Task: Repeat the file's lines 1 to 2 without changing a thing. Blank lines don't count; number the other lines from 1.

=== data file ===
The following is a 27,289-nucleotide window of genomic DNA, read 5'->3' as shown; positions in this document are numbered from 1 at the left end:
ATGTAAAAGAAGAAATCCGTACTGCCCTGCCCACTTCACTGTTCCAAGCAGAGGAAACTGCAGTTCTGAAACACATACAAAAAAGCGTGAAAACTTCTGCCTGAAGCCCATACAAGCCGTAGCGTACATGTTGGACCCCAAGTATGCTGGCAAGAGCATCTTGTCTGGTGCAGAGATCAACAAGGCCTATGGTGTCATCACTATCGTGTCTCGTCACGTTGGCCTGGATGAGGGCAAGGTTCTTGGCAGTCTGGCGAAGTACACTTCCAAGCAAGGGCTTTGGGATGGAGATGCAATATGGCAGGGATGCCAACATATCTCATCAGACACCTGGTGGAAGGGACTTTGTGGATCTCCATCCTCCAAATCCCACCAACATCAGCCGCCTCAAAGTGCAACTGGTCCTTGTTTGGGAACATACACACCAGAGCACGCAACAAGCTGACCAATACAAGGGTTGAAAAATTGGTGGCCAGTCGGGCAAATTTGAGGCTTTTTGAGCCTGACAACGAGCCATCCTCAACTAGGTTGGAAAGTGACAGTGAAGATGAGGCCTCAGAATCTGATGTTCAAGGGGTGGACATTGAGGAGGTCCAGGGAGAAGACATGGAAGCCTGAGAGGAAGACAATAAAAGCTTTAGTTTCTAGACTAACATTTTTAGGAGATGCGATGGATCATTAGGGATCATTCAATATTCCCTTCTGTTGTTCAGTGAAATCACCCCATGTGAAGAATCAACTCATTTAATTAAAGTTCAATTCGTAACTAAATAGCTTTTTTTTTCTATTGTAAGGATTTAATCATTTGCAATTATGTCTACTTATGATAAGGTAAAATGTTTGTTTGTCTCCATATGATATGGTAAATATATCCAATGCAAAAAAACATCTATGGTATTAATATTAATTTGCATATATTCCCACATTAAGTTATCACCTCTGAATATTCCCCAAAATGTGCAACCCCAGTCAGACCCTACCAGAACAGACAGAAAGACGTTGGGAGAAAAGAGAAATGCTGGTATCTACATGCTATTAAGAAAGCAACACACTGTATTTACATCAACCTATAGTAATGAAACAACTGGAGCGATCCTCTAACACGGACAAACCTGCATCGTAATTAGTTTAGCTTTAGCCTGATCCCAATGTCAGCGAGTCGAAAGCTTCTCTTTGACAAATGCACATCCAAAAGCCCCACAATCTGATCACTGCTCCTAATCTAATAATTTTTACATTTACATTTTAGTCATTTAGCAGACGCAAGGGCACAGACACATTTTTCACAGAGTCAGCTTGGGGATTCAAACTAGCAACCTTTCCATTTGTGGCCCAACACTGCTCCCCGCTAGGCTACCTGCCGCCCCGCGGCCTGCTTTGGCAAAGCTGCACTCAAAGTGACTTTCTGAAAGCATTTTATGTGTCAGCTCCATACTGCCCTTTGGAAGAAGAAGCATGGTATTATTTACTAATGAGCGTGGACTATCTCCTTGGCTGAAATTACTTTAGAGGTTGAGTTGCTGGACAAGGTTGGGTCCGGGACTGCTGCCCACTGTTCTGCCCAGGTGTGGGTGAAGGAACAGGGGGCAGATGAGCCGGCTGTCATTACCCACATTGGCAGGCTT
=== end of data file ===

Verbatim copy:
The following is a 27,289-nucleotide window of genomic DNA, read 5'->3' as shown; positions in this document are numbered from 1 at the left end:
ATGTAAAAGAAGAAATCCGTACTGCCCTGCCCACTTCACTGTTCCAAGCAGAGGAAACTGCAGTTCTGAAACACATACAAAAAAGCGTGAAAACTTCTGCCTGAAGCCCATACAAGCCGTAGCGTACATGTTGGACCCCAAGTATGCTGGCAAGAGCATCTTGTCTGGTGCAGAGATCAACAAGGCCTATGGTGTCATCACTATCGTGTCTCGTCACGTTGGCCTGGATGAGGGCAAGGTTCTTGGCAGTCTGGCGAAGTACACTTCCAAGCAAGGGCTTTGGGATGGAGATGCAATATGGCAGGGATGCCAACATATCTCATCAGACACCTGGTGGAAGGGACTTTGTGGATCTCCATCCTCCAAATCCCACCAACATCAGCCGCCTCAAAGTGCAACTGGTCCTTGTTTGGGAACATACACACCAGAGCACGCAACAAGCTGACCAATACAAGGGTTGAAAAATTGGTGGCCAGTCGGGCAAATTTGAGGCTTTTTGAGCCTGACAACGAGCCATCCTCAACTAGGTTGGAAAGTGACAGTGAAGATGAGGCCTCAGAATCTGATGTTCAAGGGGTGGACATTGAGGAGGTCCAGGGAGAAGACATGGAAGCCTGAGAGGAAGACAATAAAAGCTTTAGTTTCTAGACTAACATTTTTAGGAGATGCGATGGATCATTAGGGATCATTCAATATTCCCTTCTGTTGTTCAGTGAAATCACCCCATGTGAAGAATCAACTCATTTAATTAAAGTTCAATTCGTAACTAAATAGCTTTTTTTTTCTATTGTAAGGATTTAATCATTTGCAATTATGTCTACTTATGATAAGGTAAAATGTTTGTTTGTCTCCATATGATATGGTAAATATATCCAATGCAAAAAAACATCTATGGTATTAATATTAATTTGCATATATTCCCACATTAAGTTATCACCTCTGAATATTCCCCAAAATGTGCAACCCCAGTCAGACCCTACCAGAACAGACAGAAAGACGTTGGGAGAAAAGAGAAATGCTGGTATCTACATGCTATTAAGAAAGCAACACACTGTATTTACATCAACCTATAGTAATGAAACAACTGGAGCGATCCTCTAACACGGACAAACCTGCATCGTAATTAGTTTAGCTTTAGCCTGATCCCAATGTCAGCGAGTCGAAAGCTTCTCTTTGACAAATGCACATCCAAAAGCCCCACAATCTGATCACTGCTCCTAATCTAATAATTTTTACATTTACATTTTAGTCATTTAGCAGACGCAAGGGCACAGACACATTTTTCACAGAGTCAGCTTGGGGATTCAAACTAGCAACCTTTCCATTTGTGGCCCAACACTGCTCCCCGCTAGGCTACCTGCCGCCCCGCGGCCTGCTTTGGCAAAGCTGCACTCAAAGTGACTTTCTGAAAGCATTTTATGTGTCAGCTCCATACTGCCCTTTGGAAGAAGAAGCATGGTATTATTTACTAATGAGCGTGGACTATCTCCTTGGCTGAAATTACTTTAGAGGTTGAGTTGCTGGACAAGGTTGGGTCCGGGACTGCTGCCCACTGTTCTGCCCAGGTGTGGGTGAAGGAACAGGGGGCAGATGAGCCGGCTGTCATTACCCACATTGGCAGGCTT